Lake Como is an upside down ‘Y’. Bellagio is close to the point where the three lines meet. Behind the village is a forested hillside and on the other side of that hillside is the less glitzy, but equally scenic arm of the ‘Y’ known as Lago di Lecco. The sprawling villa at the northern tip of Bellagio is the Grand Hotel Villa Serbelloni, a 5-star luxury hotel. (Why are places like this always described in the promo material as ‘5-star luxury‘? Is there such a thing as 5-star non-luxury?) In any event the Grand Hotel Villa Serbelloni features frescoed ceilings, impressive staircases, Murano chandeliers, a starred Michelin restaurant, a spa etc., etc., all of which you can enjoy for an average price of $1500 per night. Oh, and they throw in free parking.
The only reason I know any of this is because I had gone on the hotel website to check out the tour of the hotel garden which, for a fee even my budget could manage – 9 euros – was offered twice daily to the public, EXCEPT on Monday, which is why I hadn’t managed to visit it on previous trips AND in caso di mal tempo, (which always strikes me as edgier than brutto tempo which is just ‘ugly’ instead of ‘evil’), which is why the booking I had so carefully arranged months before had been cancelled.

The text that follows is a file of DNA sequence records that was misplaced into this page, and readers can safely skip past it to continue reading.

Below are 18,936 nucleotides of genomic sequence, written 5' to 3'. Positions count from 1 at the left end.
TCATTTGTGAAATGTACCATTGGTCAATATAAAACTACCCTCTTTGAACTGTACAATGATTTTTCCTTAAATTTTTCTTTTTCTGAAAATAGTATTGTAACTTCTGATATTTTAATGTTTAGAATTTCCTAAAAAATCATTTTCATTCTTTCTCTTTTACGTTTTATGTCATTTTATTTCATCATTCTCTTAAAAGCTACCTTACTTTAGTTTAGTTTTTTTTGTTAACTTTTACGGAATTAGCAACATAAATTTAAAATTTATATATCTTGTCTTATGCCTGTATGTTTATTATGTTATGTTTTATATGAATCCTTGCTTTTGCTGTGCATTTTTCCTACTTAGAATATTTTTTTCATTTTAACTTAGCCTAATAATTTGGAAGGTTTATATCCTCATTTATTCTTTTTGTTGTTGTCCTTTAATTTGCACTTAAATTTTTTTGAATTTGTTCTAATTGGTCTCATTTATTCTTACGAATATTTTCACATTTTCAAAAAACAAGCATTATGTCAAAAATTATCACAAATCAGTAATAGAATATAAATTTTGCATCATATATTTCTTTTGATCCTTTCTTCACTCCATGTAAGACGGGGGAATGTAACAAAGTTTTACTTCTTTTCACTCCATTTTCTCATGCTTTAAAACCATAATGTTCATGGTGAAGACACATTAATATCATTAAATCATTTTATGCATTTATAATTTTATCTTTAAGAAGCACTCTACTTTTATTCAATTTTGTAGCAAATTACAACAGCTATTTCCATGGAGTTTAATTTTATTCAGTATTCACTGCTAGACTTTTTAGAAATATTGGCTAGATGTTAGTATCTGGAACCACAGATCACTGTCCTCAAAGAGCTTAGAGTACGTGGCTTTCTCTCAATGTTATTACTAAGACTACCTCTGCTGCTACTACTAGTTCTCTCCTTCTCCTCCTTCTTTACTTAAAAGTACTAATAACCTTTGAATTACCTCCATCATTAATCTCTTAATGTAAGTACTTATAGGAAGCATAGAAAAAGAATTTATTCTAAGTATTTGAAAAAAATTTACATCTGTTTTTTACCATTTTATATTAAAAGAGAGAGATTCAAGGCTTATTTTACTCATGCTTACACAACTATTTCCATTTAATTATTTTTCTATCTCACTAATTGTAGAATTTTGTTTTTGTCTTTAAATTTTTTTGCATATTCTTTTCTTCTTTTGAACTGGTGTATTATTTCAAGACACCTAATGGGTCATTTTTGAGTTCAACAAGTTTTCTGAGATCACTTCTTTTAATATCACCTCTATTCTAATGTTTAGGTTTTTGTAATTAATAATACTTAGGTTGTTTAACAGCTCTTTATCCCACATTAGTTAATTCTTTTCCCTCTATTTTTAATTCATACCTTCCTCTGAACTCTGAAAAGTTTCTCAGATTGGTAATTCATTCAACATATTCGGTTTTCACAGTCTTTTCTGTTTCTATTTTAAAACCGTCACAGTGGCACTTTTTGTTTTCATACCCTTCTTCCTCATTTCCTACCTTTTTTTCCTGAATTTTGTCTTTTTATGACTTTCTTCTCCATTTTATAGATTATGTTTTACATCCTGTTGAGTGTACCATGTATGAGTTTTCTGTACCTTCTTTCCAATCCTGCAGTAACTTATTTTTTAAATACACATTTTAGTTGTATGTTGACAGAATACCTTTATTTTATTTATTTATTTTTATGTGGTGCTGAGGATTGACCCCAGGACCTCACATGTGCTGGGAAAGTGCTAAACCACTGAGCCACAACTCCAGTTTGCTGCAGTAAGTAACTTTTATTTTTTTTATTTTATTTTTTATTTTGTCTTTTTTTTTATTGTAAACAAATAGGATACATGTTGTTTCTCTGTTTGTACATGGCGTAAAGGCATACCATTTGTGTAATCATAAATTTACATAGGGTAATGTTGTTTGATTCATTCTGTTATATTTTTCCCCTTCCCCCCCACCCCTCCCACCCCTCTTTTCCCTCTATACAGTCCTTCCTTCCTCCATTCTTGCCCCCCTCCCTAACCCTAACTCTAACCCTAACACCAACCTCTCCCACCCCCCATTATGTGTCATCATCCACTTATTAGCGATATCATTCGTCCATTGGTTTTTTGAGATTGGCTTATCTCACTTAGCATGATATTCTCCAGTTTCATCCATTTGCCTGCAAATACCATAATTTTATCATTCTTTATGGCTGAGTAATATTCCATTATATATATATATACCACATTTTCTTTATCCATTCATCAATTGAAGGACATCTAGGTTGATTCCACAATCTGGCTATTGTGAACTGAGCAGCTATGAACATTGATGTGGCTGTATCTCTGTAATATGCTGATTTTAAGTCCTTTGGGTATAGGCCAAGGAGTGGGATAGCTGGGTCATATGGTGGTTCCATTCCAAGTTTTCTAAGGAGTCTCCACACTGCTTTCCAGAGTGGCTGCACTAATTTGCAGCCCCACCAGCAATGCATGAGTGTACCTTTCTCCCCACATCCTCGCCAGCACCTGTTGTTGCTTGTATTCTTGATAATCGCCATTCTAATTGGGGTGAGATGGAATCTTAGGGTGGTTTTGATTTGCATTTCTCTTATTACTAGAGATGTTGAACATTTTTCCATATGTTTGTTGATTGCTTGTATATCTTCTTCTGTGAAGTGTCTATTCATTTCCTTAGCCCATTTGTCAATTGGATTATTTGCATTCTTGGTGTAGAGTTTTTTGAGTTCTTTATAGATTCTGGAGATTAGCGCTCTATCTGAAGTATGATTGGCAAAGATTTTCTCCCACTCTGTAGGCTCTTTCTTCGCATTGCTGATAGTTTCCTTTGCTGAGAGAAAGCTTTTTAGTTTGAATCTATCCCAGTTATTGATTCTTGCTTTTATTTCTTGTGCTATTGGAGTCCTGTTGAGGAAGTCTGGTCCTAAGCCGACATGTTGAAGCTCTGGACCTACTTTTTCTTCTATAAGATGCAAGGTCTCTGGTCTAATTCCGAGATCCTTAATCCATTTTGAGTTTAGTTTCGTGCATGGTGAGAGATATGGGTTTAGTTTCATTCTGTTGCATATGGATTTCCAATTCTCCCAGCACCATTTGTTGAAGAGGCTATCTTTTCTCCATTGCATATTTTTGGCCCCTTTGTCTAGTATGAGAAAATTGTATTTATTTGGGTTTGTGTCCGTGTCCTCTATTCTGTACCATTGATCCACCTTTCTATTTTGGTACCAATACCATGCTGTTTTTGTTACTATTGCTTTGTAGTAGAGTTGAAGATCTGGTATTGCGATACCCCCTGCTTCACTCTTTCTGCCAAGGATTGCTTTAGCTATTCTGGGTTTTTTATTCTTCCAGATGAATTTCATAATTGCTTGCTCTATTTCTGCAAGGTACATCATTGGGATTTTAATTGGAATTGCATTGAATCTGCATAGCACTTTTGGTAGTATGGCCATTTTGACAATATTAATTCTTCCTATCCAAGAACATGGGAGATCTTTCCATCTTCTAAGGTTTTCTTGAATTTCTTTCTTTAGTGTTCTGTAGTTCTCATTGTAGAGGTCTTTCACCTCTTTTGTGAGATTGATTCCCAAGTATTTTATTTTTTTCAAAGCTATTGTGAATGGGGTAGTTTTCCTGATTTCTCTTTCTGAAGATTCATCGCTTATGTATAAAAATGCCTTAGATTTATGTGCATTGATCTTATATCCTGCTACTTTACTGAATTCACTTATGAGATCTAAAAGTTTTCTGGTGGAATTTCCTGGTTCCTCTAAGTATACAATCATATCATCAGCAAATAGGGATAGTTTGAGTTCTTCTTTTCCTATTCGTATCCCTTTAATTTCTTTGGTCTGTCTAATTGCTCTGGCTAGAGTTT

As the ferry approached the landing this fall day in 2015 an unlikely sight formed to the left.
The meeting place for the tour was at the base of a medieval tower in the piazza next to the bell tower. From here our guide shepherded us through a large gate on to the grounds of Villa Serbelloni and then we started climbing.
We were about two thirds of the way up the hillside when our guide stopped and told us to take all the photos we wanted. Since most of us had been stopping to take photos all the way up, this seemed an odd suggestion. Even more puzzling, she then told us we weren’t allowed to take any more photos for the next part of the tour.
We had come to the area occupied by the Bellagio Center of the Rockefeller Foundation. The mission of the foundation is ‘to promote the well-being of humanity’. The no-photos policy is to protect the privacy of the select group of artists, scholars, policymakers and scientists who are invited to the centre each year for the purpose of ‘exchanging ideas across disciplines and geographies, engaging in focused, small group interactions, and pushing creative and innovative thinking to address global challenges’.
Guests go through a ‘rigorous residency application process’ which is designed to ensure those accepted reflect ‘the greatest possible diversity to drive uncalculated, creative, collaborative thinking’. One of those guests, whose talents were as extraordinary as they were diverse, was Maya Angelou. She dedicated ‘Singin’ and Swingin’ and Gettin’ Merry Like Christmas’ (The Collected Autobiographies of Maya Angelou, 2004 Modern Library Edition, Random House) to the centre and in a short piece you can find at rockefellerfoundation.org/app/uploads/Bellagio-Center-Voices-and-Visions she gives us a glimpse of what it was like to be a black, female author in Italy at the time.